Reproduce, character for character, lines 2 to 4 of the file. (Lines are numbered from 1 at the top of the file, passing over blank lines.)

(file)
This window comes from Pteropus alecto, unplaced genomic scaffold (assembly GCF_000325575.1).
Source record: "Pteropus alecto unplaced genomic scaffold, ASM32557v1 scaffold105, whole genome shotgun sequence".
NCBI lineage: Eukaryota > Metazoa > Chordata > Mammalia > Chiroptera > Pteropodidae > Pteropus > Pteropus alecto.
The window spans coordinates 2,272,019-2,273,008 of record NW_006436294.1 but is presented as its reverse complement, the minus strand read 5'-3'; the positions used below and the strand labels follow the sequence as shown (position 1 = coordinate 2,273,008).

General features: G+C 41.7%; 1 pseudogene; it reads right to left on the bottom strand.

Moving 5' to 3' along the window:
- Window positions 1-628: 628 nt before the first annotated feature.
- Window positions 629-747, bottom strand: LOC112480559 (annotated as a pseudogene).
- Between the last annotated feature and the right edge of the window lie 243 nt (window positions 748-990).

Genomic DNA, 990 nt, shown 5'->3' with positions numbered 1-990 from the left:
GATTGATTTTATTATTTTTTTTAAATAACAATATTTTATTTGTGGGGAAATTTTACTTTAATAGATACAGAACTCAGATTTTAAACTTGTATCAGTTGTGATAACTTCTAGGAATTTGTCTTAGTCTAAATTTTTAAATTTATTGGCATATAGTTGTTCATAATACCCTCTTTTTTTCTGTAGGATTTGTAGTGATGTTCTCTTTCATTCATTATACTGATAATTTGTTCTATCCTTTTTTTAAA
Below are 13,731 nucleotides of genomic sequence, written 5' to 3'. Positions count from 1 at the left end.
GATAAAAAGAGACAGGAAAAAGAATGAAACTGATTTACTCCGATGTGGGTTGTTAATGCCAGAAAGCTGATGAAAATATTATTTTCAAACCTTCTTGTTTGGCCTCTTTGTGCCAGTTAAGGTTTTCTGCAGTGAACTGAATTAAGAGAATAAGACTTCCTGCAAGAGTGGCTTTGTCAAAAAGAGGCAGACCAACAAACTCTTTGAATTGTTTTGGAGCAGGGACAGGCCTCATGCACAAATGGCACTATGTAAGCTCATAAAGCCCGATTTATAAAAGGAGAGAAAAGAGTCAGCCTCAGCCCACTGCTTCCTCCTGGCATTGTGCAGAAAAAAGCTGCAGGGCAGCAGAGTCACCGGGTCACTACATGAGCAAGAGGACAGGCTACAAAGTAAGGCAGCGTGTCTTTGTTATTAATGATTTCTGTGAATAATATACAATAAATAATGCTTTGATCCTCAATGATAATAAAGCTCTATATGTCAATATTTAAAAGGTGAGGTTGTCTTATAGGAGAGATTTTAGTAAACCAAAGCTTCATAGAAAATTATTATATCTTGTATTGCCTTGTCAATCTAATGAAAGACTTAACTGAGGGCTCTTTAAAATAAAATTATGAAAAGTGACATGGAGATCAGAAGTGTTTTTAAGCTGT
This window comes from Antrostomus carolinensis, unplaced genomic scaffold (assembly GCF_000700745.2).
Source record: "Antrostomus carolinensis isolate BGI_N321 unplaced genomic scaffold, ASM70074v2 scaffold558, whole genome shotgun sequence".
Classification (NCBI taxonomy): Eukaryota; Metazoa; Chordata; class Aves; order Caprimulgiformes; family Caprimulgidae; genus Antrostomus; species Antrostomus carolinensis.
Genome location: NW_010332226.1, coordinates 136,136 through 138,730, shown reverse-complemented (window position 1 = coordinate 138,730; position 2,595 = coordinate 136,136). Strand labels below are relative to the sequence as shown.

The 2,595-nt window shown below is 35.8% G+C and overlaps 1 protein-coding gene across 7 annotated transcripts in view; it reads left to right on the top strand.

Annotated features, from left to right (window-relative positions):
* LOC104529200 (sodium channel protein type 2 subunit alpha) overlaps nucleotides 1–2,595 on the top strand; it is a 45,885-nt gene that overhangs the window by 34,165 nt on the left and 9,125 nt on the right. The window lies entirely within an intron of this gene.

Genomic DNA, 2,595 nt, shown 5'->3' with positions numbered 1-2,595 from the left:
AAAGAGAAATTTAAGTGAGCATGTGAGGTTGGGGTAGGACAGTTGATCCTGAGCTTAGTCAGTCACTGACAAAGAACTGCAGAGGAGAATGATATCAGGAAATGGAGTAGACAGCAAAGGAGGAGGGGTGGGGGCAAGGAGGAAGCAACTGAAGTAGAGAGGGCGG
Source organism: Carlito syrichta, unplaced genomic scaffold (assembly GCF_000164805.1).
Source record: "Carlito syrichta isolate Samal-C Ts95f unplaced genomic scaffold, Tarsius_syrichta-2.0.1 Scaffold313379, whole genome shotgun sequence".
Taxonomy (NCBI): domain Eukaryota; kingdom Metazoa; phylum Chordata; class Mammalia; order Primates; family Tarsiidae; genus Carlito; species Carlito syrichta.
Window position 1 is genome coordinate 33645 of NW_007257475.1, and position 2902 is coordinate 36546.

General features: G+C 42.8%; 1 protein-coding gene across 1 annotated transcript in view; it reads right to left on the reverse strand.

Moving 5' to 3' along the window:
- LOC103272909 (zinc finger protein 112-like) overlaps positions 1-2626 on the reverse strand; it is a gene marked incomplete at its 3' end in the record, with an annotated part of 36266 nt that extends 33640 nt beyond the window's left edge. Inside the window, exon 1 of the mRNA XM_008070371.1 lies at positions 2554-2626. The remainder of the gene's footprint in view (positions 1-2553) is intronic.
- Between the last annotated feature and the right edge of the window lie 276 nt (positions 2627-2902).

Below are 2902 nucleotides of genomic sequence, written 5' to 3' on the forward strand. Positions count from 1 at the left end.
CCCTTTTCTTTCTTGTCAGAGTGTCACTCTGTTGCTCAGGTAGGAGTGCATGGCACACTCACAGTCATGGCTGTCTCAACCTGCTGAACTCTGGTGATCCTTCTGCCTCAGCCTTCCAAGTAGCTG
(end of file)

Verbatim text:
Source record: "Pteropus alecto unplaced genomic scaffold, ASM32557v1 scaffold105, whole genome shotgun sequence".
NCBI lineage: Eukaryota > Metazoa > Chordata > Mammalia > Chiroptera > Pteropodidae > Pteropus > Pteropus alecto.
The window spans coordinates 2,272,019-2,273,008 of record NW_006436294.1 but is presented as its reverse complement, the minus strand read 5'-3'; the positions used below and the strand labels follow the sequence as shown (position 1 = coordinate 2,273,008).